Aid agencies have, in recent times complained of falling short of finances to pursue humanitarian activities in Syrian refugee camps.
At a yearly donor summit, organized by the European Union in Brussels for humanitarian relief in response to the Syrian crisis, aid organizations try to draw global attention back to the dire conditions of Syrian refugees.
However, the proceeds of the fund raised is be used to assist the 5.7 million Syrian refugees, who reside in nearby nations, mainly Turkey, Lebanon, and Jordan, as well as Syrian citizens still living in the war-torn nation. Although humanitarian agencies recognized that, contributions would probably fall short, organizers hope to raise about $11.2 billion this year.
A day before the conference, the World Food Program declared that, it was experiencing an “unprecedented funding crisis” and would only be able to continue providing food aid to 2.5 million of the 5.5 million people in Syria.
The summit comes as Syria’s prolonged uprising-turned-civil war enters its 13th year, and also just after the fatal 7.8-magnitude earthquake shook much of the country, adding to its suffering. As the earthquake wrecked homes and hospitals, the World Bank estimated over $5 billion in losses as a result of the earthquake in the war-tone nation.
Additionally, it occurred at a time when refugees residing in nearby nations face uncertain political conditions. With Damascus rejoining the Arab League, Syrian President Bashar al-Assad just acquired a crucial political resuscitation. In response, Syria’s neighbors have demanded a widespread repatriation of refugees.
Anti-Refugee Sentiments and Repatriation of Syrians
In neighboring Lebanon and Turkey, which have also been experiencing economic and political difficulties, anti-refugee sentiment has increased.
Authorities in Lebanon have placed curfews on Syrian refugees, and limited their capacity to afford homes, because the government has blamed the over 1.5 million refugees, for the country’s economic woes. According to human rights groups, the Lebanese military has recently repatriated hundreds of Syrian refugees.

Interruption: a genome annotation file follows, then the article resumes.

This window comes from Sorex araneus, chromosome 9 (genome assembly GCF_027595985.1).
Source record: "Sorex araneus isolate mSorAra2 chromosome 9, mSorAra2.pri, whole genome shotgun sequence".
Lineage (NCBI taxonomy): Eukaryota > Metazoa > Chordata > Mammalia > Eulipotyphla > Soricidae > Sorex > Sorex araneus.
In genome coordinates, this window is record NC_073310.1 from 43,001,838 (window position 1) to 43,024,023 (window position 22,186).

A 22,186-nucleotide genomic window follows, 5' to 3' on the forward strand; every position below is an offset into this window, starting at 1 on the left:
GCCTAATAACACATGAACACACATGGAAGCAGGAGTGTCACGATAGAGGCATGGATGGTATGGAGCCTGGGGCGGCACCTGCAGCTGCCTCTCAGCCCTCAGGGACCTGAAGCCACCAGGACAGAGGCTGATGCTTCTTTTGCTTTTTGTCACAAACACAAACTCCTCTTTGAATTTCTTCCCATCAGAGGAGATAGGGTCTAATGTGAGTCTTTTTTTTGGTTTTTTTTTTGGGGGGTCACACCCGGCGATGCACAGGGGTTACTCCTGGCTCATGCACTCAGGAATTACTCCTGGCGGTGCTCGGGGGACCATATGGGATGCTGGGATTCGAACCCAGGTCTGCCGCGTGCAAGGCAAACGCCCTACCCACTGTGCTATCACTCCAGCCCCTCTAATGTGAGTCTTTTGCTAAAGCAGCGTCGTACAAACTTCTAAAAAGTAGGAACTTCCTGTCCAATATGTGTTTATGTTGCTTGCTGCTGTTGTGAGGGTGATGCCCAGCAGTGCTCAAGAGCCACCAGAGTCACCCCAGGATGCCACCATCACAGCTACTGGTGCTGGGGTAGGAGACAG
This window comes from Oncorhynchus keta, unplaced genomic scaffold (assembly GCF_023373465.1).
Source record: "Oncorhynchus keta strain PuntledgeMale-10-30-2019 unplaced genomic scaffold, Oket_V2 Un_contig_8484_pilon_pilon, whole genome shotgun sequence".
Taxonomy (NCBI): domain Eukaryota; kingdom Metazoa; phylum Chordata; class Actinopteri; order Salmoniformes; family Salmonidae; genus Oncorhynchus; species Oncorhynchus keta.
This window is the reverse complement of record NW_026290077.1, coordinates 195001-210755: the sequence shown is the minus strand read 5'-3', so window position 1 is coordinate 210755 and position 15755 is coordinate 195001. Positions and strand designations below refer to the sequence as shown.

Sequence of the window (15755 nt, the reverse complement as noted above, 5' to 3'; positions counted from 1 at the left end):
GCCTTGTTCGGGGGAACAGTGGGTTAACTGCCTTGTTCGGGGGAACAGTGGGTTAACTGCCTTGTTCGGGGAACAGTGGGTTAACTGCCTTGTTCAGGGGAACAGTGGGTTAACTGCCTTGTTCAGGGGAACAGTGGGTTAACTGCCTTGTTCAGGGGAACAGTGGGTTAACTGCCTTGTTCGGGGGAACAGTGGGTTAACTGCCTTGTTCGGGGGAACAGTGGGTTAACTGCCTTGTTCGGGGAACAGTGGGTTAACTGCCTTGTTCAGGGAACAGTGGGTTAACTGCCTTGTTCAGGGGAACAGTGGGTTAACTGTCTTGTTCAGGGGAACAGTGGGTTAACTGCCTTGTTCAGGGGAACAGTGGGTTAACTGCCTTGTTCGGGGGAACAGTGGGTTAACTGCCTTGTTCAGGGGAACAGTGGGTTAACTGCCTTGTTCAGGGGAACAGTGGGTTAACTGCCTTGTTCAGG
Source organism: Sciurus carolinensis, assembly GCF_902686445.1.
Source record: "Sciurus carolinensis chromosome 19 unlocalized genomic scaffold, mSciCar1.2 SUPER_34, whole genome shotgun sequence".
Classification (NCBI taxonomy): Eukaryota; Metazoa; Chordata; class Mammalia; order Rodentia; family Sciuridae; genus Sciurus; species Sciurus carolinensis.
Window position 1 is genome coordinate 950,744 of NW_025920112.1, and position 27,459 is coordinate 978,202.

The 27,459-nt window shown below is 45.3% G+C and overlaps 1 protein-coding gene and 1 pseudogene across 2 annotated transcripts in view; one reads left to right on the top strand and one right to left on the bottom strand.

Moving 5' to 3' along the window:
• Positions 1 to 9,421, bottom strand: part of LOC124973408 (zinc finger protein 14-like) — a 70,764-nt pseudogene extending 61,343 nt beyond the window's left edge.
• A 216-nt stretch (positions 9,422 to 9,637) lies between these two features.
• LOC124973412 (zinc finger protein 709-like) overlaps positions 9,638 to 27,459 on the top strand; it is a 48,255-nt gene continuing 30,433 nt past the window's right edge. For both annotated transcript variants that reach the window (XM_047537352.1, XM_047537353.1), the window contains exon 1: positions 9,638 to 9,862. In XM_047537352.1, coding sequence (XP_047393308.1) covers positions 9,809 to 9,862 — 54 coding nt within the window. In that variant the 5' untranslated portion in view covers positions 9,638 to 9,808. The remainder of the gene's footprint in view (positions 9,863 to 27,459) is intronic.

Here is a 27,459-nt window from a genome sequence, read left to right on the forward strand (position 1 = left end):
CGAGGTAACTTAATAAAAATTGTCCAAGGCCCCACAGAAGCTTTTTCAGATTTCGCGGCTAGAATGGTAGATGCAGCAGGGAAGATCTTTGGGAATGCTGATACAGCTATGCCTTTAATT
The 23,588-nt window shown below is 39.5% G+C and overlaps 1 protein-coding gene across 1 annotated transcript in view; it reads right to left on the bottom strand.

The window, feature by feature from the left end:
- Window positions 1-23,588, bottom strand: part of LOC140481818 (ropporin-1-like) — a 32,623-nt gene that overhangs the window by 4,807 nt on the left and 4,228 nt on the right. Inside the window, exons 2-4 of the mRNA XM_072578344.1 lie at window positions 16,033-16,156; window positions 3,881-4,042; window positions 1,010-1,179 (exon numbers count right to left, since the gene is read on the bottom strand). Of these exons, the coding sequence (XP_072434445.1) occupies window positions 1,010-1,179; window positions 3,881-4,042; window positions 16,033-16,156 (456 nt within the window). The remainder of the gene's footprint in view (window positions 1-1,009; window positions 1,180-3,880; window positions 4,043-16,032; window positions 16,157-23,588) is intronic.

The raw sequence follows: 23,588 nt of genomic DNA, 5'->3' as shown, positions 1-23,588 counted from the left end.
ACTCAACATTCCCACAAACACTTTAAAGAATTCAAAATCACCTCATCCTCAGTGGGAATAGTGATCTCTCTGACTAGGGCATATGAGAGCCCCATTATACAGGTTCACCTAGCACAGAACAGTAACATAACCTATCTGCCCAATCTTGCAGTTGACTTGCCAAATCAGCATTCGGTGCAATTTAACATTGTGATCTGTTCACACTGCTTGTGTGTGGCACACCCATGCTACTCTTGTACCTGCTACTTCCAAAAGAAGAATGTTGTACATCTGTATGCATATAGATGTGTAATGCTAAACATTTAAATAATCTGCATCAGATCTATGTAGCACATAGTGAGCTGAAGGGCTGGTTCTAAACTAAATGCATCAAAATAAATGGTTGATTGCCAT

Also, repatriation of the 3.7 million refugees was a major issue in Turkey’s recent Presidential and Legislative elections, which resulted in a second term for incumbent President Recep Tayyip Erdogan.
The open-door policy of Erdogan’s administration has long been maintained, but in recent years, housing projects have been constructed in parts of northwest Syria, that are under the oversight of Syrian opposition organizations, and sponsored by Ankara, with the claimed intention of promoting refugee returns.
Moreover, the Turkish government has occasionally deported people forcibly, but Erdogan’s opponents have taken a tougher stance, and promised to deport large numbers of refugees. Many Syrian refugees think that, matters are too unstable back home, yet some have willingly returned to Syria from Lebanon and Turkey.
Fteim Al-Janoud, a refugee in the camp in Lebanon, battled with tears as she discussed how she and her husband could only afford to send one of their six kids to school. The Aleppo area in northern Syria, however, has been considerably worse, according to the refugee, both in terms of security and logistics.
“If the conditions were good and if our homes were fixed so we could live peacefully and comfortably, we wouldn’t have a problem going back to Syria, even with Assad still there.”Fteim Al-Janoud, Refugee in Lebanon Camp.
However, as aid decreased recently, the situation for Syrians have increasingly gotten worse, and donors raced to assist the more than 7 million people who have been internally displaced in war-torn nations and the over 5 million Ukrainian refugees. Following the COVID-19 epidemic, which shook the world economy for years, the conflict in Ukraine, additionally caused a boom in food inflation.
Ivo Freijsen, the U.N. refugee agency’s official in Lebanon, said that the country’s 90% of refugees live in poor conditions and rely heavily on aid. “We see needs are increasing, and we also see that donor funding is gradually going down,” he said.